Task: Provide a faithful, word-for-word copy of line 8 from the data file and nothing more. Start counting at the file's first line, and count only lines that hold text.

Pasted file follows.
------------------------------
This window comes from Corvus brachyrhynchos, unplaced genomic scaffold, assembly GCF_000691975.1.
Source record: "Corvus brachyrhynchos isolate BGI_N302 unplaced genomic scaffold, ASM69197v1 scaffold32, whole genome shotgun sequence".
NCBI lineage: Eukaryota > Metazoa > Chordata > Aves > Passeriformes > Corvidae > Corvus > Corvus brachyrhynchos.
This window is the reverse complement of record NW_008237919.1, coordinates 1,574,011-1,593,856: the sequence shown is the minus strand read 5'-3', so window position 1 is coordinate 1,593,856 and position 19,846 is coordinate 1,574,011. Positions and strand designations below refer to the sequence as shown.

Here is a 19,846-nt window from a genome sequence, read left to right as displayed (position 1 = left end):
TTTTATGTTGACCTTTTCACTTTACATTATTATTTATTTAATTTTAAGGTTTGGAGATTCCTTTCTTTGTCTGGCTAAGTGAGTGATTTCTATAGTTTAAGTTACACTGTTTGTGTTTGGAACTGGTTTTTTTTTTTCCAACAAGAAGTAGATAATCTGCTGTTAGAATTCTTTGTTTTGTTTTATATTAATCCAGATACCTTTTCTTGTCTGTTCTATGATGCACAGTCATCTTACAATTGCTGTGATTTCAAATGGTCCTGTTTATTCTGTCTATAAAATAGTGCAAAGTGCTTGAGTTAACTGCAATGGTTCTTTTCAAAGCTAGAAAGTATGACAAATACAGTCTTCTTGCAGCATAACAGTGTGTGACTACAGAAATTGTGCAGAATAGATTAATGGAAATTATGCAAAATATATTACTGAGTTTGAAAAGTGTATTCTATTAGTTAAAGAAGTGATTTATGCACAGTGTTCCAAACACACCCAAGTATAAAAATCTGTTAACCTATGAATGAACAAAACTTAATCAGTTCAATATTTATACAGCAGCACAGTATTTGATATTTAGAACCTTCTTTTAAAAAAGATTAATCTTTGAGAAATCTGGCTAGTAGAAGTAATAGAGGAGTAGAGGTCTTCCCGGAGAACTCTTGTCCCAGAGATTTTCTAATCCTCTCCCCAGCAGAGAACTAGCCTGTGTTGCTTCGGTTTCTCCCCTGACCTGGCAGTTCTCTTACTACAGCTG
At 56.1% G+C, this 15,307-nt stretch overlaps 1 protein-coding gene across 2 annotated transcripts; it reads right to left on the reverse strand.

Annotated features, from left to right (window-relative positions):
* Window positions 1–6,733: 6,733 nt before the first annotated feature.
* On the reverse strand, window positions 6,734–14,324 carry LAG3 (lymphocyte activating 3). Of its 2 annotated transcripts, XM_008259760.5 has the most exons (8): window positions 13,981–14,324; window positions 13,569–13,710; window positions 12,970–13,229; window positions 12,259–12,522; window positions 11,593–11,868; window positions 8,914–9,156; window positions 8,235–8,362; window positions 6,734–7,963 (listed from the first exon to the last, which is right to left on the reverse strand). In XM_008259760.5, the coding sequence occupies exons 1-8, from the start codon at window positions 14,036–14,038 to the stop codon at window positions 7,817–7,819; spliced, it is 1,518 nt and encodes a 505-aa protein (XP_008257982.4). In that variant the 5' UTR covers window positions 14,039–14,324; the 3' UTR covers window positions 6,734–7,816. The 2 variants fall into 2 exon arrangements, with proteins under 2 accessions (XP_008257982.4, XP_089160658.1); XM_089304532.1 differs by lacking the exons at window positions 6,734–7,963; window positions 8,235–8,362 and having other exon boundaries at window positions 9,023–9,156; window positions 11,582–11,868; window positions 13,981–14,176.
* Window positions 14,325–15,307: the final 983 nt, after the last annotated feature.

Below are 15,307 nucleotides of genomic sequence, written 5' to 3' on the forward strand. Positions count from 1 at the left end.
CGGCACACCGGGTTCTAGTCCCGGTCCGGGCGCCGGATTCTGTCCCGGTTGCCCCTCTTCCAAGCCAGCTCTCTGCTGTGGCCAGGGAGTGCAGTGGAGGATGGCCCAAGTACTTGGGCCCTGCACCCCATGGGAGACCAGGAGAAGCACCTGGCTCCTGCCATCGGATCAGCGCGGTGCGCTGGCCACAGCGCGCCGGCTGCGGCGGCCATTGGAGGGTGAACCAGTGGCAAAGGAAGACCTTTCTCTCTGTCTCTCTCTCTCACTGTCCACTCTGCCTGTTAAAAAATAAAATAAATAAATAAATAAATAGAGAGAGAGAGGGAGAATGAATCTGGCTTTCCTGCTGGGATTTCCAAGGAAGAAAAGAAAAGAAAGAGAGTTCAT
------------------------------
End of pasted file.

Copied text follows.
Annotated features, from left to right (window-relative positions):